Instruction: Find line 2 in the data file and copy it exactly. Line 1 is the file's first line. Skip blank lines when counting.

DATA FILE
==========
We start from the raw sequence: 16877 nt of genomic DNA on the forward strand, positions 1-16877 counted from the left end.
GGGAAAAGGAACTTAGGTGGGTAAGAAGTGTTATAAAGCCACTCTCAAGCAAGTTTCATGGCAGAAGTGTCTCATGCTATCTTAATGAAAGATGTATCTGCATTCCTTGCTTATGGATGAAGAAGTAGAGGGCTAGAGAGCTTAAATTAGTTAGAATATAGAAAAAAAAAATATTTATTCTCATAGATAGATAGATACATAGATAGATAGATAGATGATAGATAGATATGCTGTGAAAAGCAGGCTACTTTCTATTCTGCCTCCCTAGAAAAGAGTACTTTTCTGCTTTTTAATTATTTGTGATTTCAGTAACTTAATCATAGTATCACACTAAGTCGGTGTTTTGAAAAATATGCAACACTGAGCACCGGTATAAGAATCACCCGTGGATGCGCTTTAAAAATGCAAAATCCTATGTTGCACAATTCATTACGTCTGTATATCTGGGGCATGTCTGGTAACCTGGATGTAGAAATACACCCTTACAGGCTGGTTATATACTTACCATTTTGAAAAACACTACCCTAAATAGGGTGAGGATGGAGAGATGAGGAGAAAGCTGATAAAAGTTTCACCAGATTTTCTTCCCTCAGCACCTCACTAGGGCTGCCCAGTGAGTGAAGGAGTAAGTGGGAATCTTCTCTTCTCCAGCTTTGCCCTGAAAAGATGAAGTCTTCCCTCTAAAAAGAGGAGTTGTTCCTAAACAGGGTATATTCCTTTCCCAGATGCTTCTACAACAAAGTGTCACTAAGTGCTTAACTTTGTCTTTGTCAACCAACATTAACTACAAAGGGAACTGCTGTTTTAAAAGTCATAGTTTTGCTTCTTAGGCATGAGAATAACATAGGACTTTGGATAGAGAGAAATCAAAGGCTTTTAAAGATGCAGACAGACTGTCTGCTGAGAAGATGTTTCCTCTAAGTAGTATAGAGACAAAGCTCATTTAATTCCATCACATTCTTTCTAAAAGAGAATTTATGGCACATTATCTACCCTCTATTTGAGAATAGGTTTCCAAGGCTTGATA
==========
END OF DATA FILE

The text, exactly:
GGGAAAAGGAACTTAGGTGGGTAAGAAGTGTTATAAAGCCACTCTCAAGCAAGTTTCATGGCAGAAGTGTCTCATGCTATCTTAATGAAAGATGTATCTGCATTCCTTGCTTATGGATGAAGAAGTAGAGGGCTAGAGAGCTTAAATTAGTTAGAATATAGAAAAAAAAAATATTTATTCTCATAGATAGATAGATACATAGATAGATAGATAGATGATAGATAGATATGCTGTGAAAAGCAGGCTACTTTCTATTCTGCCTCCCTAGAAAAGAGTACTTTTCTGCTTTTTAATTATTTGTGATTTCAGTAACTTAATCATAGTATCACACTAAGTCGGTGTTTTGAAAAATATGCAACACTGAGCACCGGTATAAGAATCACCCGTGGATGCGCTTTAAAAATGCAAAATCCTATGTTGCACAATTCATTACGTCTGTATATCTGGGGCATGTCTGGTAACCTGGATGTAGAAATACACCCTTACAGGCTGGTTATATACTTACCATTTTGAAAAACACTACCCTAAATAGGGTGAGGATGGAGAGATGAGGAGAAAGCTGATAAAAGTTTCACCAGATTTTCTTCCCTCAGCACCTCACTAGGGCTGCCCAGTGAGTGAAGGAGTAAGTGGGAATCTTCTCTTCTCCAGCTTTGCCCTGAAAAGATGAAGTCTTCCCTCTAAAAAGAGGAGTTGTTCCTAAACAGGGTATATTCCTTTCCCAGATGCTTCTACAACAAAGTGTCACTAAGTGCTTAACTTTGTCTTTGTCAACCAACATTAACTACAAAGGGAACTGCTGTTTTAAAAGTCATAGTTTTGCTTCTTAGGCATGAGAATAACATAGGACTTTGGATAGAGAGAAATCAAAGGCTTTTAAAGATGCAGACAGACTGTCTGCTGAGAAGATGTTTCCTCTAAGTAGTATAGAGACAAAGCTCATTTAATTCCATCACATTCTTTCTAAAAGAGAATTTATGGCACATTATCTACCCTCTATTTGAGAATAGGTTTCCAAGGCTTGATA